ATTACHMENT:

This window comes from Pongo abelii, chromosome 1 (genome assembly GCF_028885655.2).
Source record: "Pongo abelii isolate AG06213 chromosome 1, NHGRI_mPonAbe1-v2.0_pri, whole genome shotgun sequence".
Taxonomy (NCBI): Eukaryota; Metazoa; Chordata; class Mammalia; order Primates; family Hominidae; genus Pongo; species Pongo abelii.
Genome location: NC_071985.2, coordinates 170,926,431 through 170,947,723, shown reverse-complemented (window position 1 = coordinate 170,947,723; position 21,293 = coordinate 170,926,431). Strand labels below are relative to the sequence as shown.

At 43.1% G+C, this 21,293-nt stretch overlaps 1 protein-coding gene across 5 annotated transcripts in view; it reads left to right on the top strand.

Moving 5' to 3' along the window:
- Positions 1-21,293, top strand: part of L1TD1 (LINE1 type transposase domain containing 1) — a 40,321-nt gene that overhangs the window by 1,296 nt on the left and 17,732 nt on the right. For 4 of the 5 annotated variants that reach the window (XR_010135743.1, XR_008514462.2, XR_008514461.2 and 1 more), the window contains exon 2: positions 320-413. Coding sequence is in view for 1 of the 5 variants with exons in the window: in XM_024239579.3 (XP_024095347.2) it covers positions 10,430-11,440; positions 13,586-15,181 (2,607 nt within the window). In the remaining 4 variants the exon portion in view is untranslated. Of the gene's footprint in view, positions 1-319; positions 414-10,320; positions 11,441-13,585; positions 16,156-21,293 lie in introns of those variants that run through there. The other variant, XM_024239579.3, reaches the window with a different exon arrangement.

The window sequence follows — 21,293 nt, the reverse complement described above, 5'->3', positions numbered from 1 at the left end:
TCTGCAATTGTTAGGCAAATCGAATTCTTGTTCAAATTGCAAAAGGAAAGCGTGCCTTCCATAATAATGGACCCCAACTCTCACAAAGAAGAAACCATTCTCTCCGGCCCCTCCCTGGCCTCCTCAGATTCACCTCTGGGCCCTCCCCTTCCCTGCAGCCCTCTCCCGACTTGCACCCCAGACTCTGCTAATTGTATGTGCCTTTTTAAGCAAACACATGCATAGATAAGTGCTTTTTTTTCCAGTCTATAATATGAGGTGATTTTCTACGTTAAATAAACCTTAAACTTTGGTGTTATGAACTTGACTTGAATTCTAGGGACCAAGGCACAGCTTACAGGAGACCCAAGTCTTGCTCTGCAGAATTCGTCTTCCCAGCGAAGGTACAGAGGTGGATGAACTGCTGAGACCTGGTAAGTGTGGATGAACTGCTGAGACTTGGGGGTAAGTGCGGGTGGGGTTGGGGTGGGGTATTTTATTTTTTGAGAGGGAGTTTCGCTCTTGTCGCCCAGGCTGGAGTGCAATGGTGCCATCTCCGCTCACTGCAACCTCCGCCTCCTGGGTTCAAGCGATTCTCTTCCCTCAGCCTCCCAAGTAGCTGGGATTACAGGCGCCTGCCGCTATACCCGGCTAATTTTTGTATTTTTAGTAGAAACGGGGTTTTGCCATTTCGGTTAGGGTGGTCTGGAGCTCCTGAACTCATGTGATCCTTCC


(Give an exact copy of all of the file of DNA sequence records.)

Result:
This window comes from Pongo abelii, chromosome 1 (genome assembly GCF_028885655.2).
Source record: "Pongo abelii isolate AG06213 chromosome 1, NHGRI_mPonAbe1-v2.0_pri, whole genome shotgun sequence".
Taxonomy (NCBI): Eukaryota; Metazoa; Chordata; class Mammalia; order Primates; family Hominidae; genus Pongo; species Pongo abelii.
Genome location: NC_071985.2, coordinates 170,926,431 through 170,947,723, shown reverse-complemented (window position 1 = coordinate 170,947,723; position 21,293 = coordinate 170,926,431). Strand labels below are relative to the sequence as shown.

At 43.1% G+C, this 21,293-nt stretch overlaps 1 protein-coding gene across 5 annotated transcripts in view; it reads left to right on the top strand.

Moving 5' to 3' along the window:
- Positions 1-21,293, top strand: part of L1TD1 (LINE1 type transposase domain containing 1) — a 40,321-nt gene that overhangs the window by 1,296 nt on the left and 17,732 nt on the right. For 4 of the 5 annotated variants that reach the window (XR_010135743.1, XR_008514462.2, XR_008514461.2 and 1 more), the window contains exon 2: positions 320-413. Coding sequence is in view for 1 of the 5 variants with exons in the window: in XM_024239579.3 (XP_024095347.2) it covers positions 10,430-11,440; positions 13,586-15,181 (2,607 nt within the window). In the remaining 4 variants the exon portion in view is untranslated. Of the gene's footprint in view, positions 1-319; positions 414-10,320; positions 11,441-13,585; positions 16,156-21,293 lie in introns of those variants that run through there. The other variant, XM_024239579.3, reaches the window with a different exon arrangement.

The window sequence follows — 21,293 nt, the reverse complement described above, 5'->3', positions numbered from 1 at the left end:
TCTGCAATTGTTAGGCAAATCGAATTCTTGTTCAAATTGCAAAAGGAAAGCGTGCCTTCCATAATAATGGACCCCAACTCTCACAAAGAAGAAACCATTCTCTCCGGCCCCTCCCTGGCCTCCTCAGATTCACCTCTGGGCCCTCCCCTTCCCTGCAGCCCTCTCCCGACTTGCACCCCAGACTCTGCTAATTGTATGTGCCTTTTTAAGCAAACACATGCATAGATAAGTGCTTTTTTTTCCAGTCTATAATATGAGGTGATTTTCTACGTTAAATAAACCTTAAACTTTGGTGTTATGAACTTGACTTGAATTCTAGGGACCAAGGCACAGCTTACAGGAGACCCAAGTCTTGCTCTGCAGAATTCGTCTTCCCAGCGAAGGTACAGAGGTGGATGAACTGCTGAGACCTGGTAAGTGTGGATGAACTGCTGAGACTTGGGGGTAAGTGCGGGTGGGGTTGGGGTGGGGTATTTTATTTTTTGAGAGGGAGTTTCGCTCTTGTCGCCCAGGCTGGAGTGCAATGGTGCCATCTCCGCTCACTGCAACCTCCGCCTCCTGGGTTCAAGCGATTCTCTTCCCTCAGCCTCCCAAGTAGCTGGGATTACAGGCGCCTGCCGCTATACCCGGCTAATTTTTGTATTTTTAGTAGAAACGGGGTTTTGCCATTTCGGTTAGGGTGGTCTGGAGCTCCTGAACTCATGTGATCCTTCC